As Congress struggles to complete work on legislation addressing illegal immigration, state legislatures are increasingly revising or creating their own immigration laws.
State legislators have introduced roughly two and a half times more bills in 2007 than in 2006 dealing with immigration. The number of enactments from 2006 (84) has more than doubled to 170 in 2007.
Immigration-related legislation covers almost every policy arena relevant in state legislatures. Many states have focused on employment, health, identification and driver’s and other licenses, law enforcement, public benefits and human trafficking.
This wave of legislation includes mandates for employers prohibiting the employment of undocumented workers, imposing penalties for non-compliance and requiring work-authorization verification, sometimes beyond what Congress requires. The legislation also includes proposals to eliminate state services and benefits to undocumented immigrants, new mandates on state and local law enforcement and demands for federal action.
Many of these bills seem to contradict federal immigration laws, confusing employers and even state labor department officials.
EWIC urges Congress to enact comprehensive immigration reform. Citizenship and immigration are federal responsibilities, with important national security and economic implications. Accordingly, they should be addressed by the federal government. America’s restaurateurs share the frustration of many state and local policy makers at the delay in federal action and want Congress and the administration to address this problem.
REPORT: Assessing the Economic Affects of State Laws Addressing the Employment of Foreign-Born Unauthorized Workers
States that have introduced legislation concerning immigration with regards to employer penalties and worker verification:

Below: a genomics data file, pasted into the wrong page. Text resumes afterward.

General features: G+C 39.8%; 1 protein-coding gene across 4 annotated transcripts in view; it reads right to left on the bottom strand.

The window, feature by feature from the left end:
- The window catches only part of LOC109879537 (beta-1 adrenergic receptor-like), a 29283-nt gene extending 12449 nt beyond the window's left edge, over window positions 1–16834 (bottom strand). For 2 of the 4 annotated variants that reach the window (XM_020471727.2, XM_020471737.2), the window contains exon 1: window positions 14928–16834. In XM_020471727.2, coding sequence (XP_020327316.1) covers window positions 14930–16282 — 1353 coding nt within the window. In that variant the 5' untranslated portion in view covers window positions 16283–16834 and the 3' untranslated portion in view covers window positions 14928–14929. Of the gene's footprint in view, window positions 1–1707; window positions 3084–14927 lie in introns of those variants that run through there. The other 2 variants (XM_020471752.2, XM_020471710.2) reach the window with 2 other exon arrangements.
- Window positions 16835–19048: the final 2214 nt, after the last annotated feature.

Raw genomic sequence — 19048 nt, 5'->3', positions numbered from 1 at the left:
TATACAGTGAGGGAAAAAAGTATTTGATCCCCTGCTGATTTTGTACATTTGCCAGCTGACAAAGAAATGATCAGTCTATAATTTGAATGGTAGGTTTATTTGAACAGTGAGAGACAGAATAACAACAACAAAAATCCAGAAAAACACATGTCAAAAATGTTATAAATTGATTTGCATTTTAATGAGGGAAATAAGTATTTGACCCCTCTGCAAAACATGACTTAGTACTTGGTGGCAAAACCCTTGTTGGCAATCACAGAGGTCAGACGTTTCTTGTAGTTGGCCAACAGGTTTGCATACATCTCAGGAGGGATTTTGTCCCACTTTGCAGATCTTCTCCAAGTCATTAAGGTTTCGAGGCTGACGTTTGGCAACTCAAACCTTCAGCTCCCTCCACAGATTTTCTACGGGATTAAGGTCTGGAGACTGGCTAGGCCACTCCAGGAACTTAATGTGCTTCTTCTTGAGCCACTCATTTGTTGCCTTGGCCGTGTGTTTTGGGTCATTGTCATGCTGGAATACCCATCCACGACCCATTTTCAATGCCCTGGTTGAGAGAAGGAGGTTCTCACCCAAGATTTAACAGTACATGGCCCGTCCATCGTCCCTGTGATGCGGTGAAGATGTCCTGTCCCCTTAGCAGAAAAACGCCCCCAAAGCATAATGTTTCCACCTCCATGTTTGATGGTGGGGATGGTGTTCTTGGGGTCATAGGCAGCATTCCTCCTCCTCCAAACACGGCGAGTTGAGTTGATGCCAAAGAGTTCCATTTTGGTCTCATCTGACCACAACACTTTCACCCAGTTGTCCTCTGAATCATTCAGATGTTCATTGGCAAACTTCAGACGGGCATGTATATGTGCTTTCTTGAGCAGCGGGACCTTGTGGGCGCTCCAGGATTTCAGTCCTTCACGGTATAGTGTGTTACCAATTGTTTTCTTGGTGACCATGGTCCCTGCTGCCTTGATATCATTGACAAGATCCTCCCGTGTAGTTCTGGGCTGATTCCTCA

Tracking Chart of State Immigration Legislation- 01/17/2008 (excel)
Tracking Chart of State Immigration Legislation- 01/15/2008 (excel)
Tracking Chart of State Immigration Legislation - 10/9/07 (excel)
Map of state immigration proposals (pdf)
States that have enacted immigration laws impacting employment:
Enacted State Immigration Reform Laws in 2007 (pdf)
The Impact of Immigration on a Local Economy: The Case of Dawson County, Nebraska
Great Plains Research, Vol. 13, NO. 2, 2003, pp.291-309
The Hispanic population of Lexington, seat of Nebraska's Dawson County, increased nearly ten-fold between 1990 and 2000, from just over 400 to about 4,000 and the city's population grew from 6,600 to over 10,000. Economic trends in the 1990s contrast sharply with the previous decade, when the county's population and overall employment declined rapidly. This episode of immigration provides a unique opportunity to analyze the economic impact of immigration on a local economy. Traditional models of immigration, which focus almost entirely on the effects of immigration on census data and other evidence on Dawson County's economy suggest exactly the opposite occurred during the 1990s. This article provides an explanation of the effects of immigration on Dawson County's economy that is considerably more accurate that the explanation that would be offered by traditional immigration models: immigration stimulated both labory supply and demand, hence explaining the subsequent rebound in employment, average wages, and economic growth.